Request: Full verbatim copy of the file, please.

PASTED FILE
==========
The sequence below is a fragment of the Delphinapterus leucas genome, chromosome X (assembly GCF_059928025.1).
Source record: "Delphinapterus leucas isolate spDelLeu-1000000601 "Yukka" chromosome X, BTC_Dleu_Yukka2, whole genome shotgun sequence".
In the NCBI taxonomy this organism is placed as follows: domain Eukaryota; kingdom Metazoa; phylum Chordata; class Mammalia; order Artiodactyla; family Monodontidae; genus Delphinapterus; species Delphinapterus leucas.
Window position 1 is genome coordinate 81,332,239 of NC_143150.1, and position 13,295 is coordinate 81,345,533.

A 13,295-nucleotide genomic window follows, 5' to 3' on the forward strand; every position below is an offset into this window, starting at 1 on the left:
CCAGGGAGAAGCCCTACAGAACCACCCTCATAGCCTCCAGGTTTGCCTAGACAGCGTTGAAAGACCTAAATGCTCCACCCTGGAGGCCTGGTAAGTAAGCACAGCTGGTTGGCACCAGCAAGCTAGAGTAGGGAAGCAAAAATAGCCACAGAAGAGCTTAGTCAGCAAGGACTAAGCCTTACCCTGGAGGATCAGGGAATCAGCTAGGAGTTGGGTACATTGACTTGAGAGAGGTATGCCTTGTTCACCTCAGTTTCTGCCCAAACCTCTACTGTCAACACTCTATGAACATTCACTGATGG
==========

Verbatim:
The sequence below is a fragment of the Delphinapterus leucas genome, chromosome X (assembly GCF_059928025.1).
Source record: "Delphinapterus leucas isolate spDelLeu-1000000601 "Yukka" chromosome X, BTC_Dleu_Yukka2, whole genome shotgun sequence".
In the NCBI taxonomy this organism is placed as follows: domain Eukaryota; kingdom Metazoa; phylum Chordata; class Mammalia; order Artiodactyla; family Monodontidae; genus Delphinapterus; species Delphinapterus leucas.
Window position 1 is genome coordinate 81,332,239 of NC_143150.1, and position 13,295 is coordinate 81,345,533.

A 13,295-nucleotide genomic window follows, 5' to 3' on the forward strand; every position below is an offset into this window, starting at 1 on the left:
CCAGGGAGAAGCCCTACAGAACCACCCTCATAGCCTCCAGGTTTGCCTAGACAGCGTTGAAAGACCTAAATGCTCCACCCTGGAGGCCTGGTAAGTAAGCACAGCTGGTTGGCACCAGCAAGCTAGAGTAGGGAAGCAAAAATAGCCACAGAAGAGCTTAGTCAGCAAGGACTAAGCCTTACCCTGGAGGATCAGGGAATCAGCTAGGAGTTGGGTACATTGACTTGAGAGAGGTATGCCTTGTTCACCTCAGTTTCTGCCCAAACCTCTACTGTCAACACTCTATGAACATTCACTGATGG